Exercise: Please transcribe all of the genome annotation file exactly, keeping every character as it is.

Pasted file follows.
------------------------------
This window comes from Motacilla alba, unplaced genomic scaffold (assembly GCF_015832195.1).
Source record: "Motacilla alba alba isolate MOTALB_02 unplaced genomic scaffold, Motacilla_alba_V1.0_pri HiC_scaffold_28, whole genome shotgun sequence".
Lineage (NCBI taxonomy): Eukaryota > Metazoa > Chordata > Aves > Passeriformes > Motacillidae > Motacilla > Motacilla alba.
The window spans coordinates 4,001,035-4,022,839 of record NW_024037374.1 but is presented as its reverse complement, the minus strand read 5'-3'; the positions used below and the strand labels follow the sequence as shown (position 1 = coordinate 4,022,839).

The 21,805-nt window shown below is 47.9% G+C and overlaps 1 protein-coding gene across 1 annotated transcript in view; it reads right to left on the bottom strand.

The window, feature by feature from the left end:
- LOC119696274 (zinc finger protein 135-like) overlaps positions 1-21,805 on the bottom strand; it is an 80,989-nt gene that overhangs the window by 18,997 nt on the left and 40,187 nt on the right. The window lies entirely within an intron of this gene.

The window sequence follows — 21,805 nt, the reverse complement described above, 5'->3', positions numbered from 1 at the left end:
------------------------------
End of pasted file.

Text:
This window comes from Motacilla alba, unplaced genomic scaffold (assembly GCF_015832195.1).
Source record: "Motacilla alba alba isolate MOTALB_02 unplaced genomic scaffold, Motacilla_alba_V1.0_pri HiC_scaffold_28, whole genome shotgun sequence".
Lineage (NCBI taxonomy): Eukaryota > Metazoa > Chordata > Aves > Passeriformes > Motacillidae > Motacilla > Motacilla alba.
The window spans coordinates 4,001,035-4,022,839 of record NW_024037374.1 but is presented as its reverse complement, the minus strand read 5'-3'; the positions used below and the strand labels follow the sequence as shown (position 1 = coordinate 4,022,839).

The 21,805-nt window shown below is 47.9% G+C and overlaps 1 protein-coding gene across 1 annotated transcript in view; it reads right to left on the bottom strand.

The window, feature by feature from the left end:
- LOC119696274 (zinc finger protein 135-like) overlaps positions 1-21,805 on the bottom strand; it is an 80,989-nt gene that overhangs the window by 18,997 nt on the left and 40,187 nt on the right. The window lies entirely within an intron of this gene.

The window sequence follows — 21,805 nt, the reverse complement described above, 5'->3', positions numbered from 1 at the left end: